Some facts and figures about migraine

M

igraine is an extraordinarily prevalent neurological disease, affecting 38 million men, women and children in the U.S. and 1 billion worldwide.

Everyone either knows someone who suffers from migraine, or struggles with migraine themselves.

• Migraine is the 3rd most prevalent illness in the world.

• Nearly 1 in 4 U.S. households includes someone with migraine.

• Amazingly, 12% of the population – including children – suffers from migraine.

• 18% of American women, 6% of men, and 10% of children experience migraines.

• Migraine is most common between the ages of 25 and 55.

• Migraine tends to run in families. About 90% of migraine sufferers have a family history of migraine.

Most people don’t realize how serious and incapacitating migraine can be. 

• Migraine is the 6th most disabling illness in the world.

• Every 10 seconds, someone in the U.S. goes to the emergency room complaining of head pain, and approximately 1.2 million visits are for acute migraine attacks.

• While most sufferers experience attacks once or twice a month, more than 4 million people have chronic daily migraine, with at least 15 migraine days per month.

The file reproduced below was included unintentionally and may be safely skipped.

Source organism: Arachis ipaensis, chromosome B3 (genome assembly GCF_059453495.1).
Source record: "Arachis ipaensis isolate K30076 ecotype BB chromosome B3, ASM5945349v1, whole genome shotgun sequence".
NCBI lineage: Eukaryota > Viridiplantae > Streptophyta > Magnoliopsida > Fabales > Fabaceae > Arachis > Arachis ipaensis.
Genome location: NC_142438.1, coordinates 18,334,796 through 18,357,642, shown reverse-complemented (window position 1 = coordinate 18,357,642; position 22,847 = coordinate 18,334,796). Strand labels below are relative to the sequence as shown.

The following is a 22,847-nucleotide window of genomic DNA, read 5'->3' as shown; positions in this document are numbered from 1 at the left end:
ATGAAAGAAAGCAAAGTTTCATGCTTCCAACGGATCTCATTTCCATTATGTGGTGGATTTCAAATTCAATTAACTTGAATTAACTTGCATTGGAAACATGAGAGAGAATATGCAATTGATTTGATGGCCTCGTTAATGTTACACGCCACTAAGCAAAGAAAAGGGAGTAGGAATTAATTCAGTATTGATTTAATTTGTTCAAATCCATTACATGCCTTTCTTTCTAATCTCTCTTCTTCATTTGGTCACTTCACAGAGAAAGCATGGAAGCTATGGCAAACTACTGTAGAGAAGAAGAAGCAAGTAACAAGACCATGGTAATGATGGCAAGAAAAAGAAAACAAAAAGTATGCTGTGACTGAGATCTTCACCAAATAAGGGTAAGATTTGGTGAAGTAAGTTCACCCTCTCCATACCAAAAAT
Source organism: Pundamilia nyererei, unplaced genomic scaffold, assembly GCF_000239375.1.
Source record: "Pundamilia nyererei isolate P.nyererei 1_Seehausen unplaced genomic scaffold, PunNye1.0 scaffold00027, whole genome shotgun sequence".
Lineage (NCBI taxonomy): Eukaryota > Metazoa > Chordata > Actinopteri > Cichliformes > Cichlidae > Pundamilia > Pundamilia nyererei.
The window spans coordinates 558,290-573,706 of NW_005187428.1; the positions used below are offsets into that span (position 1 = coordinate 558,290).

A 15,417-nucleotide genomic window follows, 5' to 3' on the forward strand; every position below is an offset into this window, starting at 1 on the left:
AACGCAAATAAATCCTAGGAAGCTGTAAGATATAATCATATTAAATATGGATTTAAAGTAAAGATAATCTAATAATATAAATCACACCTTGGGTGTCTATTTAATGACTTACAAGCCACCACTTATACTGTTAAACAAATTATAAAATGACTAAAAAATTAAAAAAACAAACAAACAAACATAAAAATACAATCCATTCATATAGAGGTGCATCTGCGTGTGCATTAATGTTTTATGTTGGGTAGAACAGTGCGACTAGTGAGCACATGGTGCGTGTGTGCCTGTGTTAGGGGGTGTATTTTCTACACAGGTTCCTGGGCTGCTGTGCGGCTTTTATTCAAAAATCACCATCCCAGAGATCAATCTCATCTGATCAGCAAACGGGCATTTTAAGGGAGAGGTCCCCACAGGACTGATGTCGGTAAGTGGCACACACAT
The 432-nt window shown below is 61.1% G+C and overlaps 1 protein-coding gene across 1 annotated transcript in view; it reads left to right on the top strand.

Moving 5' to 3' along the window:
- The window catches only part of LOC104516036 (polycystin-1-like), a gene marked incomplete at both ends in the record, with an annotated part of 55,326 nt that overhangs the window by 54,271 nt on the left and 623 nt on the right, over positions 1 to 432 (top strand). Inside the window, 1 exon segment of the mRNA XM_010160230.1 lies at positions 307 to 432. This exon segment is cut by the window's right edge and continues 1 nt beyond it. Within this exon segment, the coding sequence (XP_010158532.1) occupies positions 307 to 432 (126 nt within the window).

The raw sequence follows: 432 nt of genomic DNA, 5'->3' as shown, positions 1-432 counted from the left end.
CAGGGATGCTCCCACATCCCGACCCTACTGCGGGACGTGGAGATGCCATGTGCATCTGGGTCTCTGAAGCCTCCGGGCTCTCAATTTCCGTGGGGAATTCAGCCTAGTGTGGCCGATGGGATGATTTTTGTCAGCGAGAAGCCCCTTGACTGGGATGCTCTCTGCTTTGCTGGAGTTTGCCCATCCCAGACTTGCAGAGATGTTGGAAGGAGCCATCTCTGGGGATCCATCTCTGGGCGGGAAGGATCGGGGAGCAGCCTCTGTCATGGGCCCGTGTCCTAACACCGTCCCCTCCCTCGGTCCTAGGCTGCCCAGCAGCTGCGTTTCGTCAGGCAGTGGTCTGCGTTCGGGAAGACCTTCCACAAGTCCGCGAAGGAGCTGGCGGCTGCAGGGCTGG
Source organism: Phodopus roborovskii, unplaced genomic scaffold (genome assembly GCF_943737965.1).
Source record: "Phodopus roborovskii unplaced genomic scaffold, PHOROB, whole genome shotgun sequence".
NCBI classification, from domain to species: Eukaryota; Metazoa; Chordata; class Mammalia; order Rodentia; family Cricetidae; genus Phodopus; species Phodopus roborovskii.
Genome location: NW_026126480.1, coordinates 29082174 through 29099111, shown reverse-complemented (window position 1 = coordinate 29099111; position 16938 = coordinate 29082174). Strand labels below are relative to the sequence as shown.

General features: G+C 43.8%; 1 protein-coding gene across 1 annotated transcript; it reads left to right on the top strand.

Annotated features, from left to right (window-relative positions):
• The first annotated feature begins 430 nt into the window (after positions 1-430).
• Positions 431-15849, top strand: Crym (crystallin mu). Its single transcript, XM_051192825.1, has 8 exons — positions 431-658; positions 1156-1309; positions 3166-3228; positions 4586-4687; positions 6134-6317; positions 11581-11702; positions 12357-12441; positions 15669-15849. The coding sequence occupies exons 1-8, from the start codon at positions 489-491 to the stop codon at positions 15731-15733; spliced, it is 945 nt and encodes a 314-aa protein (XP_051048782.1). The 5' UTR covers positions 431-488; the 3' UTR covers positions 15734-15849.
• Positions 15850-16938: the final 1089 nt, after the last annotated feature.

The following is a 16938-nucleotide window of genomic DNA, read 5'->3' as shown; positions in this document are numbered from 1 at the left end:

• More than 90% of sufferers are unable to work or function normally during their migraine.


Migraine is not just a bad headache

• Migraine is an extremely incapacitating collection of neurological symptoms.

• It’s typically a severe throbbing recurring pain, usually on one side of the head. But in about 1/3 of attacks, both sides are affected.

• Attacks are often accompanied by one or more of the following disabling symptoms: visual disturbances, nausea, vomiting, dizziness, extreme sensitivity to sound, light, touch and smell, and tingling or numbness in the extremities or face.

• About 25% of migraine sufferers also have a visual disturbance called an aura, which usually lasts less than an hour.

• In 15-20% of attacks, other neurological symptoms occur before the actual head pain.

• Attacks usually last between 4 and 72 hours.


For many sufferers, migraine is a chronic disease that significantly diminishes their quality of life.

• More than 4 million people experience chronic daily migraine – with at least 15 migraine days per month.

• Medication overuse is the most common reason why episodic migraine turns chronic.

• Depression, anxiety, and sleep disturbances are common for those with chronic migraine.

Migraine disproportionately affects women.

• Migraine affects about 28 million women in the U.S.

• Before puberty, boys are affected more than girls, but during adolescence, the risk of migraine and its severity rises in girls.

• Roughly 1 in 4 women will experience migraine in their lives.

• Three times as many women as men suffer from migraine in adulthood. 

—Heath News Network